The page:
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“Brad and Angelina deserve our respect. Thank you for clearing up all the false rumors”

Chung Do Elkins Park, Pa.

Angelina and Brad came together in less than perfect circumstances, but they seem to be fantastic parents and are a great couple. And their children are absolutely beautiful. I wish them the very best in all that they do.

Ali Smith Pueblo, Colo.

Am I the only one who questions why Brad and Angelina are not married? They have six children and plan on many more. At what point will they decide they are in it for the long haul?

Amy Butt via e-mail

Thank you for your article clarifying the “real” Brad and Angelina. It sounds like they are trying really hard to be in control of their public image. And it’s comforting to know Jennifer Aniston has nothing to do with them.

Karen Frisone Broomfield, Colo.

I admire people like Angelina Jolie and Brad Pitt for using their influence and their finances to think and act globally. What an inspiration to give your kids. What an inspiration for the world.

Sarah A. Trissel San Francisco, Calif.


Thank you for the incredibly touching story of the Ayala family. I remember, very well, the controversy that surrounded the parents’ decision to have a child in hopes that she would be a bone marrow match for Anissa. To see these beautiful young women and to hear of their special connection to each other was uplifting—especially when the world is in such great turmoil. Miracles do happen and this is one of them.

Sandi Bargioni Sun Lakes, Ariz.

There is nothing wrong with conceiving a child to save another child. What good parents wouldn’t do anything they can to save their child? I’ve seen people conceive children for far worse reasons. The original story inspired me to join the bone marrow registry in the ’90s.

Jeanine Cirillo East Stroudsburg, Pa.


I was appalled to read that the United States and Samoa “cut a deal” and that Samoa wouldn’t challenge the adoptions. Can you imagine the outrage if the U.S. ever told Americans that they would have to give up their children regardless of the fact that they were never put up for adoption? It would never happen.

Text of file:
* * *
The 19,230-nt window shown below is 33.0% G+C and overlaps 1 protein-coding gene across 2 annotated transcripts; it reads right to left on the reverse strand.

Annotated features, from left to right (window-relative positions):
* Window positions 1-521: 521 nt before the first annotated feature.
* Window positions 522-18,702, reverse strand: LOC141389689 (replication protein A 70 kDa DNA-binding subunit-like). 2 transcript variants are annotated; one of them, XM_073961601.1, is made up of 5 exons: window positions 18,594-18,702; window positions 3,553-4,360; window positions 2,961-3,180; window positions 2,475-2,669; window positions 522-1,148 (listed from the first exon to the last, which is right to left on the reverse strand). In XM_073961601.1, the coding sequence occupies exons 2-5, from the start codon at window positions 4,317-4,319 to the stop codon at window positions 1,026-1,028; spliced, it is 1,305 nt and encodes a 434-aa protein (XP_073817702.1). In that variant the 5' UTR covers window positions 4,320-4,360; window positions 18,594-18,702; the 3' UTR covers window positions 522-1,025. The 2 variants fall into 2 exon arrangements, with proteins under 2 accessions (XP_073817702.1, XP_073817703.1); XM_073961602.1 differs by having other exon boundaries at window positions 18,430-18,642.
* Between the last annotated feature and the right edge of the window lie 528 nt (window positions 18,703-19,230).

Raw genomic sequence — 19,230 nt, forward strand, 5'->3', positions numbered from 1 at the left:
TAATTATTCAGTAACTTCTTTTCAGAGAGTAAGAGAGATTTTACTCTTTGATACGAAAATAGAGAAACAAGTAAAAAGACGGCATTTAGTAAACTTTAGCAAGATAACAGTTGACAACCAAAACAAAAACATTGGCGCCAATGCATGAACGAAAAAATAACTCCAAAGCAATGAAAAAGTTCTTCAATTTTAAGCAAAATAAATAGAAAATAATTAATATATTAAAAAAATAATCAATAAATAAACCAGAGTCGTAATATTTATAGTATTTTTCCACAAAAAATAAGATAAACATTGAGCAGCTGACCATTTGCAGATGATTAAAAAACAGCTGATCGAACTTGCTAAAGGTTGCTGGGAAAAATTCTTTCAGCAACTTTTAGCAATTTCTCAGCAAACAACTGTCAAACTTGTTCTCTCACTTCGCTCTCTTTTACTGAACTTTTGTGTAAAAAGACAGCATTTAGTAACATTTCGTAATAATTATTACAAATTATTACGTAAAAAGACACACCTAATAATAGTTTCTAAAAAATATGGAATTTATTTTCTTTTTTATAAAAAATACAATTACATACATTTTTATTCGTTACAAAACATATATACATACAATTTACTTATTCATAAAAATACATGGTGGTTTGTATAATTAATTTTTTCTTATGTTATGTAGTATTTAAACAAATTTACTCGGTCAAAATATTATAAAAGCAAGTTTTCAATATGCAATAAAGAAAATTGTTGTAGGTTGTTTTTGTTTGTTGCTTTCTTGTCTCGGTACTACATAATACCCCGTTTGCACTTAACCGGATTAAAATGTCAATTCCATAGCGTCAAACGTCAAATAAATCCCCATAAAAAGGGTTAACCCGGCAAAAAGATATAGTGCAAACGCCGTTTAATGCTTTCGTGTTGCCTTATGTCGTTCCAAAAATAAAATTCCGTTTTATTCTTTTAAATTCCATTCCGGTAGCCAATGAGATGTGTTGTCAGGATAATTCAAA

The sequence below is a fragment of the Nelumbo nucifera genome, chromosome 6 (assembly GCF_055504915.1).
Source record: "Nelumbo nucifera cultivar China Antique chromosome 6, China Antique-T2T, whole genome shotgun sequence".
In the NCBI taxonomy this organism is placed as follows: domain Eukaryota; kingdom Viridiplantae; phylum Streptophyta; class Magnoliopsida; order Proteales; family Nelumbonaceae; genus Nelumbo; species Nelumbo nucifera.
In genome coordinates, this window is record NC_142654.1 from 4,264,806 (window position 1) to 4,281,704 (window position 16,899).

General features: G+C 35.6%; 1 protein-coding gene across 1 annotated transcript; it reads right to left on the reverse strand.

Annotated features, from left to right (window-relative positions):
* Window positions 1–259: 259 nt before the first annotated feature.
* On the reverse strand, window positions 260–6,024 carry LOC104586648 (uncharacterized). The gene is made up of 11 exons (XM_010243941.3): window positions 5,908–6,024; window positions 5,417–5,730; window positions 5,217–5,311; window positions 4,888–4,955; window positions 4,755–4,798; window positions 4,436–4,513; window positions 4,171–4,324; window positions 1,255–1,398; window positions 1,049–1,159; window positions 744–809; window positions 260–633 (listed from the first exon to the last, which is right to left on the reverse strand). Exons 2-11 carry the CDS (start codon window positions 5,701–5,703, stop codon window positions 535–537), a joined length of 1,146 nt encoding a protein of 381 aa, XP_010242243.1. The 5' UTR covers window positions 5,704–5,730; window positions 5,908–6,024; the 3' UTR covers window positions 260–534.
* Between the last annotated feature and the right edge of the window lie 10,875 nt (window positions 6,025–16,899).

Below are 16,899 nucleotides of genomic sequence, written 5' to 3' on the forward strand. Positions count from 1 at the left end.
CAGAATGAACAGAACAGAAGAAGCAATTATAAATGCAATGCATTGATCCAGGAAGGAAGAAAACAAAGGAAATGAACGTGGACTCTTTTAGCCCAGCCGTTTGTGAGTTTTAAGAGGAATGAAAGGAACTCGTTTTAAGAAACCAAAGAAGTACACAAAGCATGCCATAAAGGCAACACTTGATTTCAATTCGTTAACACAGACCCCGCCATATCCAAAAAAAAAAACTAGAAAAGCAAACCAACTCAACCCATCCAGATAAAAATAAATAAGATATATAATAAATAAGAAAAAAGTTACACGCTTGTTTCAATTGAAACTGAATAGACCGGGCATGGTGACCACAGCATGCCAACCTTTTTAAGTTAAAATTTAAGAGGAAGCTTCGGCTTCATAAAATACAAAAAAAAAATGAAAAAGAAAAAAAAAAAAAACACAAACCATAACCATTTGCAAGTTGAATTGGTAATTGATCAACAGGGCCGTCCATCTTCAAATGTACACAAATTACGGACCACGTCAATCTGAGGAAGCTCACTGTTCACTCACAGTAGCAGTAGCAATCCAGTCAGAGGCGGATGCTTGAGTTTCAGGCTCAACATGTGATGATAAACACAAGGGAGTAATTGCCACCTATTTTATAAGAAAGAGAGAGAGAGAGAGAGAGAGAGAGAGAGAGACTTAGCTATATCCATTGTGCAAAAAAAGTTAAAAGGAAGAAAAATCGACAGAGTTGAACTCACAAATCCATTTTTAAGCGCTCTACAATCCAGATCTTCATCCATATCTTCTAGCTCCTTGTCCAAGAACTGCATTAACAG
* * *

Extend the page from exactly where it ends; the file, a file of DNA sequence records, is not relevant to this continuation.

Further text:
Cindy Kalb via e-mail


I can only imagine the horror that these families are going through. I hope we can find a better way to protect our U.S. journalists as they travel to places like North Korea. The price of knowing what is going on in other countries just does not seem worth the price we pay in sacrificing the lives of others.

Debra Marie Hayes Watkinsville, Ga.


Friends and family were amazed at Georgia Davis’s transformation when she returned to Wales from nine months at the Wellspring Academy, a weight-loss school in Brevard, N.C. “I had to look twice,” her mother, Lesley Miles, says of seeing Georgia for the first time since Christmas. “I then realized it was my daughter.” Having lost more than 200 lbs., the 16-year-old featured in our June 22 issue is finally leading the life of a true teen. “I am more active. I do sports,” she says. She also goes to parties and, yes, has found a fondness for shopping. Before her weight loss, she had to shop online since stores didn’t carry her size. No longer. She recently went on a spree at local shops. “I spent my mom’s savings,” she jokes about using up the money her mother set aside for her.


In our June 29 issue we incorrectly listed Lady Gaga’s age. She is 23. And in our July 6 issue we misspelled the name of laser manufacturer Lumenis. We regret the errors.